Teenagers who watch television programmes with sexual content are up to twice as likely to become pregnant, a new study has found.
The researchers tracked more than 2,000 American teenagers for three years, monitoring their exposure to programmes like Friends and Sex and the City.
They found that sexually active teens whose exposure to the programmes was highest were twice as likely to become pregnant or get someone else pregnant as those who watched them the least.
The evidence for the link was still compelling even when other factors like family background were taken into account.
The risk of teenage pregnancy could be reduced, the researchers concluded, if the media offered a more balanced portrayal of sex and its possible negative consequences.
One of the researchers, Dr Anita Chandra, said: “We were surprised to find this link. But teens spend a good amount of their time watching television — an average of three hours a day — and we don’t know a lot about its impact on their health decisions.
“Watching this kind of sexual content on television is a powerful factor in increasing the likelihood of a teen pregnancy. We found a strong association.”
Mike Judge of The Christian Institute said: “These shows normalise casual sex but write its emotional and physical consequences out of the script. Real life just isn’t like that, and it’s deceptive and irresponsible to offer teenagers happy endings when they are more likely to end up depressed, pregnant, or suffering with a sexually transmitted infection.”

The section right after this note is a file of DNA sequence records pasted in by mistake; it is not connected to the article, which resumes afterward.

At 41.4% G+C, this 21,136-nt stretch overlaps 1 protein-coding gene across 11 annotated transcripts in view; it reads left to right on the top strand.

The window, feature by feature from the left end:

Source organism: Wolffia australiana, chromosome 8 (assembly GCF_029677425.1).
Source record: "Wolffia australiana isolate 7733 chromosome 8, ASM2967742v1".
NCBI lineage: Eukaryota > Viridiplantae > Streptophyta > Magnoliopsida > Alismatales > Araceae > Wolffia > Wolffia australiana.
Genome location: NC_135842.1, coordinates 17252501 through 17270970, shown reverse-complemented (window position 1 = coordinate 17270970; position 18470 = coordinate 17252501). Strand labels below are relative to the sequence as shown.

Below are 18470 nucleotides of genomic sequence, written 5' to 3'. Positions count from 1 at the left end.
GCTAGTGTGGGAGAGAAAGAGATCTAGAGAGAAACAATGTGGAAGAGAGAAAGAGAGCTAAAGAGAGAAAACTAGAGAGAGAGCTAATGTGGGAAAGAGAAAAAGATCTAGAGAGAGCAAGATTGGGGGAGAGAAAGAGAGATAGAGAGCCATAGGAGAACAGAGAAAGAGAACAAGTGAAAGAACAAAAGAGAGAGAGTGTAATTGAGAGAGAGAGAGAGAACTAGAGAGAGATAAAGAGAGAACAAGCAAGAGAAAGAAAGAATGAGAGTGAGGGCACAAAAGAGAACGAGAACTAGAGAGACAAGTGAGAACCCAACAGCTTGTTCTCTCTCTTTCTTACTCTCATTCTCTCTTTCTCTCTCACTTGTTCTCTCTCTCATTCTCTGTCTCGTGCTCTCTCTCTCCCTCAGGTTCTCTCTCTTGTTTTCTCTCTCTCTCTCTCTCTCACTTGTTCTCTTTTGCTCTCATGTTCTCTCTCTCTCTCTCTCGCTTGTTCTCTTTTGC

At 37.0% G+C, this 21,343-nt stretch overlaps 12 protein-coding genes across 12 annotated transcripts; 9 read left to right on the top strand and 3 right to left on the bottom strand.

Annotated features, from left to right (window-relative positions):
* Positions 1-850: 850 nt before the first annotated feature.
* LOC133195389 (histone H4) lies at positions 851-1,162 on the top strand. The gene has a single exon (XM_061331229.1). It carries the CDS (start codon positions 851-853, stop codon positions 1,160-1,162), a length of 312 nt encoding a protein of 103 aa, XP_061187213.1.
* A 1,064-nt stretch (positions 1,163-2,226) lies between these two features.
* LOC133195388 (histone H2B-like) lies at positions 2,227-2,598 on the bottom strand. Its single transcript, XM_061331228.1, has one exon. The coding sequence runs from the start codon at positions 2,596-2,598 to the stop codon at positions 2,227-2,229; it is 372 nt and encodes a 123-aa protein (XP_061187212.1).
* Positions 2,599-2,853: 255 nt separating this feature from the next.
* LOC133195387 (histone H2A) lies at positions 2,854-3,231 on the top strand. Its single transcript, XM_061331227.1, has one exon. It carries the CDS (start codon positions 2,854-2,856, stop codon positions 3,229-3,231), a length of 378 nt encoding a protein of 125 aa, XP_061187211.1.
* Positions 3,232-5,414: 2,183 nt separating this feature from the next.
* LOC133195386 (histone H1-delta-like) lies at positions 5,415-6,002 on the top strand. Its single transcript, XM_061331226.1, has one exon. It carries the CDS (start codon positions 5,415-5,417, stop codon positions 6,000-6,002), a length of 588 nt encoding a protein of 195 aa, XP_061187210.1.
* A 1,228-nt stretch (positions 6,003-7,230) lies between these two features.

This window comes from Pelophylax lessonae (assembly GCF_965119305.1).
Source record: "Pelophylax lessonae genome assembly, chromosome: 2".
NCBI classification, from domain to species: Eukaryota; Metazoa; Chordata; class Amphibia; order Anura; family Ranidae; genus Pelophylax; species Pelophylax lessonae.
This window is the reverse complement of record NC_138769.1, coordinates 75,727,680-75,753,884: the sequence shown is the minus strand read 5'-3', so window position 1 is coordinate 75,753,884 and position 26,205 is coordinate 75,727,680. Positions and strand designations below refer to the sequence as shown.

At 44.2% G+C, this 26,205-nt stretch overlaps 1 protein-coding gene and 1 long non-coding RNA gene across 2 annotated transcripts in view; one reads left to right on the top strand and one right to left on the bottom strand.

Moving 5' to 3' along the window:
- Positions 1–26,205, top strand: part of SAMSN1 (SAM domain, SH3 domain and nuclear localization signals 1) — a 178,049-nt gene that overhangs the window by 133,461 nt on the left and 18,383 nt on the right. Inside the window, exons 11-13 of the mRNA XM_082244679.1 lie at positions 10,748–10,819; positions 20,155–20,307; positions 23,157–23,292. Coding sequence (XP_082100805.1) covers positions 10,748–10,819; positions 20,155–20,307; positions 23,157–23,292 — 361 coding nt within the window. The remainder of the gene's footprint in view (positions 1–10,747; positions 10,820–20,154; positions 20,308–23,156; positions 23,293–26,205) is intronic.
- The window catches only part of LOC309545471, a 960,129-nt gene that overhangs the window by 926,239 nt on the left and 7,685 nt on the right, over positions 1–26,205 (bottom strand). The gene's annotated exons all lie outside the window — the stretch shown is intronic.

Dr Chandra said that the amount of sexual content on TV has doubled in the last few years.
There are increasing concerns that Government plans to make more in-depth sex education compulsory will backfire as schools become yet another environment where children are over-exposed to information about sex.
Last month the Scout Association was criticised for new plans to provide its members with contraceptives and organise trips to family planning clinics.
Experts have warned that young girls are suffering under the pressure to engage in early sexual activity, and just last week a survey by schools watchdog Ofsted revealed that a third of eleven-year-olds are worried about their bodies.
The survey also showed that more than half of ten to 15-year-olds say they don’t want any more sex education.